Matthew tells us that the men, who came from the East, followed a star until they found the Christ child. Along the way, they checked in at King Herod’s palace. After consultation with some experts in Jewish messianic prophecy, they carried on their way. When they found Jesus, they worshiped him, and presented him with gifts of gold, frankincense, and myrrh. Disobeying Herod’s command to return to the palace, they took an alternate route home because they dreamed that Herod intended to kill the child.

The men become legend
From Matthew’s account, the men became the stuff of legend. As early as the 2nd century, the men were a trio. By the 3rd century, the trio had become a popular subject of art. By the 5th century, the magi had become kings, and, in the west, had acquired the names, Balthassar, Melchior, and Gaspar.  In the east, they were Melkon, King of Persia, Gaspar, King of India, and Baldassar, King of Arabia.

Zoroastrian priests?
Over the centuries, the men have been called “kings”, “wise men”, “sages”, and “magi”. The word that Matthew originally used was “magos.”  Magos is a specific term that refers to a Zoroastrian priest.

Zoroastrianism is the oldest monotheistic religion in the world, possibly dating to about 1800 BCE.  It was the religion of three ancient Iranian empires, including that of King Cyrus, who is mentioned favorably in the Hebrew Scriptures. The prophet Isaiah calls him “God’s anointed one”.  Cyrus liberated the exiled Jews from Babylonian captivity, and rebuilt the Jewish temple. 

Interfaith dialogue
An overlap of religious ideas between Zoroastrianism and the Judeo-Christian tradition strongly suggests that 500 years before the birth of Jesus, Jews and Zoroastrians were engaged in interfaith dialogue. By the time Jesus was born in the 1st century, Zoroastrian communities were a strong, and influential presence throughout the Middle East.  It is possible that Matthew’s magos were indeed Zoroastrian priests, were familiar with the Jewish messianic scriptures, and were looking for the messiah.

The magi as examples of conversion, perseverance, and trust 
Matthew’s account of the visit of the magi to the child Jesus lends itself to numerous spiritual interpretations.  Justin Martyr, writing in the 2nd century, saw the magi as examples of conversion, and the renunciation of pagan ways. Origen, another one of the Church Fathers, said the magi were the first individuals to recognize Jesus as the messiah, and were witnesses to Christianity.  Pope Leo the Great, writing in the 5th century, compared the journey of the magi to a spiritual journey. The star was the light of faith leading the individual to truth. In his eloquent words, “the star attracted their eyes, but the rays of truth also penetrated their hearts.”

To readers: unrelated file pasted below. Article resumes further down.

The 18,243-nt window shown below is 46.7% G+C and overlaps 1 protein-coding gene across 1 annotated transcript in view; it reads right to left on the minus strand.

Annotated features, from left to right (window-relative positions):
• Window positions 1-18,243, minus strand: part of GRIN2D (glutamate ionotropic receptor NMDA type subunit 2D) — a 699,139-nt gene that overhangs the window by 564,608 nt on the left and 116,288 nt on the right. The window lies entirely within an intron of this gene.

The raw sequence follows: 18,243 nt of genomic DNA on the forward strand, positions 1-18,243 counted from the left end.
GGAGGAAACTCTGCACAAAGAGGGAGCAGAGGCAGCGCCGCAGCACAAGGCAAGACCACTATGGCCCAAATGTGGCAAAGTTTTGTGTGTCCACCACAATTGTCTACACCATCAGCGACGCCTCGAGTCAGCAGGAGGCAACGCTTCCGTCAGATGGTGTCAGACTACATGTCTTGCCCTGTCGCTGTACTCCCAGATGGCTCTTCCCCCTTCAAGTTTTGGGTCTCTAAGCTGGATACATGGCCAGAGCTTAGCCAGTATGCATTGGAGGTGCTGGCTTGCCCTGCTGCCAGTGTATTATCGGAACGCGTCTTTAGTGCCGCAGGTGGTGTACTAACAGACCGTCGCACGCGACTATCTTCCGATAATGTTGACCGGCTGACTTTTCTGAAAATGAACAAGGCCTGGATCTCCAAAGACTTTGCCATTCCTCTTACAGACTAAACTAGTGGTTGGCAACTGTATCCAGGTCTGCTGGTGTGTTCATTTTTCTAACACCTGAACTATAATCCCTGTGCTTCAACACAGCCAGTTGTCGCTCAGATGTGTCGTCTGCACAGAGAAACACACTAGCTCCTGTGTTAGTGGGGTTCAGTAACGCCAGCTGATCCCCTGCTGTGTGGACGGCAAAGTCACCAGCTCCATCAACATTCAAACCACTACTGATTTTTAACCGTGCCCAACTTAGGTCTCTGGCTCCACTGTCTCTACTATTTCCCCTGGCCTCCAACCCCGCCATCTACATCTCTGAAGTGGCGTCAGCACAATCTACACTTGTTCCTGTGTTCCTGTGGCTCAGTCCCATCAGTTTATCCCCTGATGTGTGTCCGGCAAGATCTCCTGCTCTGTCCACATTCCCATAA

Over the years, homilists have added to these interpretations. Some see the magi as examples of perseverance in faith. For others, the magi demonstrate that the servants of God are sometimes found outside of established religious organizations; attending church does not guarantee that a person is serving or honoring God well.

As a compelling example of tolerance
I think that the magi bear today’s world another important message. The magi sought, encountered, and accepted God’s revelation outside of their own religious system, and cultural experience. The unfamiliar did not threaten them; it presented them with an opportunity to discover God in a new way, and to grow spiritually.

Matthew’s magi represent the principles of dialogue, tolerance, and acceptance.  These are principles that improve our personal relationships. These are principles that bring greater harmony to the world, and are especially needed in the Middle East, the region where the magi travelled, and where the Christ, the prince of peace, was born.

My reading of Matthew’s account is not in keeping with the purposes of his infancy narratives.  In his stories of the birth of Jesus, Matthew wants to show that Jesus fulfills the Jewish messianic prophecies, that his birth is universally important, and that he has authority over men.

As part of the living word of God, the magi reach across time, continuing to speak with relevance to the present generation. Their generous spirit of openness and acceptance is a compelling example for all people of goodwill. In a world plagued with various forms of intolerance, the magi are symbols of those noble principles that foster harmonious relationships among individuals and nations.

Adoration of the Magi, http://www.shl.lon.ac.uk/exhibitions/reading-the-bible/